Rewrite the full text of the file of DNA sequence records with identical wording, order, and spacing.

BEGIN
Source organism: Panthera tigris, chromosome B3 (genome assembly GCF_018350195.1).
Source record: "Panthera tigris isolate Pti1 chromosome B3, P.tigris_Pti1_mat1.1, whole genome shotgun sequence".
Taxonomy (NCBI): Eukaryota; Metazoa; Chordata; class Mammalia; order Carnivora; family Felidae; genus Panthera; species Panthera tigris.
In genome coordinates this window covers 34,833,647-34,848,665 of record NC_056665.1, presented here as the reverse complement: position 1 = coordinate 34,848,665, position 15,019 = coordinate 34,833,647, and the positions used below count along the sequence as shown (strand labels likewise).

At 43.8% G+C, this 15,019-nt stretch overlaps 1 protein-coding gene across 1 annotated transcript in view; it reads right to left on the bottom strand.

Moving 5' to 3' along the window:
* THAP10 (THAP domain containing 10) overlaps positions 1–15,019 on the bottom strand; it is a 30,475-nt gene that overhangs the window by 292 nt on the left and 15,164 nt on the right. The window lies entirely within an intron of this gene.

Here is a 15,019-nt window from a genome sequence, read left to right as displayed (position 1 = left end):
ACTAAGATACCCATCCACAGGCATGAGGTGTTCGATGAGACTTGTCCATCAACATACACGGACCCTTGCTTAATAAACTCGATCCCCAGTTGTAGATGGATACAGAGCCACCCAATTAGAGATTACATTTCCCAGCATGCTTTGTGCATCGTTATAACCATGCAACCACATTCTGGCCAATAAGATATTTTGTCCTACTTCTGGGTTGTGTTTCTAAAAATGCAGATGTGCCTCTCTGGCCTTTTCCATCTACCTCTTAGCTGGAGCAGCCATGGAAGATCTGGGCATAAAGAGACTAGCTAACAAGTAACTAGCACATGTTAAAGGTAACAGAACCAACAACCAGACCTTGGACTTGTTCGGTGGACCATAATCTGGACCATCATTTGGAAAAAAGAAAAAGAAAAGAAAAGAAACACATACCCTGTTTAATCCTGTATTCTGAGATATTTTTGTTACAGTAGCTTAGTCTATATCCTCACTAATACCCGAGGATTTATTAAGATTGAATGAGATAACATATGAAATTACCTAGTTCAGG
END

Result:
Source organism: Panthera tigris, chromosome B3 (genome assembly GCF_018350195.1).
Source record: "Panthera tigris isolate Pti1 chromosome B3, P.tigris_Pti1_mat1.1, whole genome shotgun sequence".
Taxonomy (NCBI): Eukaryota; Metazoa; Chordata; class Mammalia; order Carnivora; family Felidae; genus Panthera; species Panthera tigris.
In genome coordinates this window covers 34,833,647-34,848,665 of record NC_056665.1, presented here as the reverse complement: position 1 = coordinate 34,848,665, position 15,019 = coordinate 34,833,647, and the positions used below count along the sequence as shown (strand labels likewise).

At 43.8% G+C, this 15,019-nt stretch overlaps 1 protein-coding gene across 1 annotated transcript in view; it reads right to left on the bottom strand.

Moving 5' to 3' along the window:
* THAP10 (THAP domain containing 10) overlaps positions 1–15,019 on the bottom strand; it is a 30,475-nt gene that overhangs the window by 292 nt on the left and 15,164 nt on the right. The window lies entirely within an intron of this gene.

Here is a 15,019-nt window from a genome sequence, read left to right as displayed (position 1 = left end):
ACTAAGATACCCATCCACAGGCATGAGGTGTTCGATGAGACTTGTCCATCAACATACACGGACCCTTGCTTAATAAACTCGATCCCCAGTTGTAGATGGATACAGAGCCACCCAATTAGAGATTACATTTCCCAGCATGCTTTGTGCATCGTTATAACCATGCAACCACATTCTGGCCAATAAGATATTTTGTCCTACTTCTGGGTTGTGTTTCTAAAAATGCAGATGTGCCTCTCTGGCCTTTTCCATCTACCTCTTAGCTGGAGCAGCCATGGAAGATCTGGGCATAAAGAGACTAGCTAACAAGTAACTAGCACATGTTAAAGGTAACAGAACCAACAACCAGACCTTGGACTTGTTCGGTGGACCATAATCTGGACCATCATTTGGAAAAAAGAAAAAGAAAAGAAAAGAAACACATACCCTGTTTAATCCTGTATTCTGAGATATTTTTGTTACAGTAGCTTAGTCTATATCCTCACTAATACCCGAGGATTTATTAAGATTGAATGAGATAACATATGAAATTACCTAGTTCAGG